A while back I made a Paleo carrot cake that appears on countless blogs all over the internet. Since I had some butternut squash I wondered whether the same sort of recipe would work using other root vegetables (see – I told you I don’t like following recipes). The carrot cake soleley uses ground almonds, and since I had all but run out I decided to sub some of the quantity with coconut powder. As far as I can tell this is a cross between dessicated coconut and coconut flour, mostly found in Indian food stores. Coconut flour is often used in Paleo cooking but since it is usually very expensive (around £6 for 500g) I have avoided it thus far. When I saw this Coconut Powder in a random Indian food store in London and incredibly reasonably priced in comparison (around £1.99 for 500g) I just had to try it. I had no idea whether it would work or not, but hey presto it did, and these are really very scrummy. Almost macaroon like in their coconut texture.
Ingredients (makes 12 mini muffins or 8 larger ones)
- 2 eggs separated
- 2.5 tablespoons Raw honey (or Sweet Freedom, NB you can us less honey if you wish to take away some sugar content…)
- ½ cup of pureed cooked squash
- 1 cup of coconut powder
- ½ cup ground almonds
- tsp vanilla essence
- tsp powdered ginger
- Preheat oven to 170C. Beat the egg yolks and honey together in a bowl. Add the puréed squash, vanilla, ginger, coconut powder and ground almonds and mix thoroughly.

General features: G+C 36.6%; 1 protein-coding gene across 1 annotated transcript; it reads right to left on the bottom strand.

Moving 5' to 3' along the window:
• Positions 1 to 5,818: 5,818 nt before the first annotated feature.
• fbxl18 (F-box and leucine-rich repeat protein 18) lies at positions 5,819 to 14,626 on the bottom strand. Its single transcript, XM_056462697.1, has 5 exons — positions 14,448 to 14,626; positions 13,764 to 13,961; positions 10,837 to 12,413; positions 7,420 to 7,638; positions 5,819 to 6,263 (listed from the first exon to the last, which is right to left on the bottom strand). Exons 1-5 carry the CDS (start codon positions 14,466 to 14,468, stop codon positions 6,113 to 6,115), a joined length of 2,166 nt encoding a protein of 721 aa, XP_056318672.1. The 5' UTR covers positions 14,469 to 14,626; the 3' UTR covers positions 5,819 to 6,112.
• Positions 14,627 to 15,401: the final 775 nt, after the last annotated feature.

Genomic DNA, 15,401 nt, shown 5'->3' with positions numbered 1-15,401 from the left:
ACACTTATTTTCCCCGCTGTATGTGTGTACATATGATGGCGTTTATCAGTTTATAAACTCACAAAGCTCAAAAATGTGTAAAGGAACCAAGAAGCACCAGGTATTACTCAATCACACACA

- Beat the egg whites in a clean bowl until stiff.
- Fold egg whites into the egg and squash mix until evenly combined. Try to avoid beating too thoroughly or else you will knock all the air out of the egg white mix.
- Grease and line muffin cases (I usually use olive oil spray in silicon cases, though the above picture used muffin cases). Bake for about 18 minutes until a skewer inserted into the centre of the muffins comes out clean. Adjust the cooking time to suit the muffin size i.e smaller muffins < larger muffins.
- Leave to cool before turning out.
The muffins freeze in air-tight containers very well, and really do retain their flavour and texture once defrosted. Excellent if you don’t want to eat the whole batch in one go…
Top tip: Cook and purée the squash the day before, then keep in the fridge till it’s needed. Perhaps if you’re already cooking squash for another recipe (I was simultaneously cooking squash to throw in a curry on this occasion). 1/2 cup of puréed squash is roughly half an average sized squash.
I know that carrot works, but sweet potato maybe? For a different flavour you could include lemon or lime zest, cinnamon, mixed spice or nutmeg (not altogether though – too much!!).1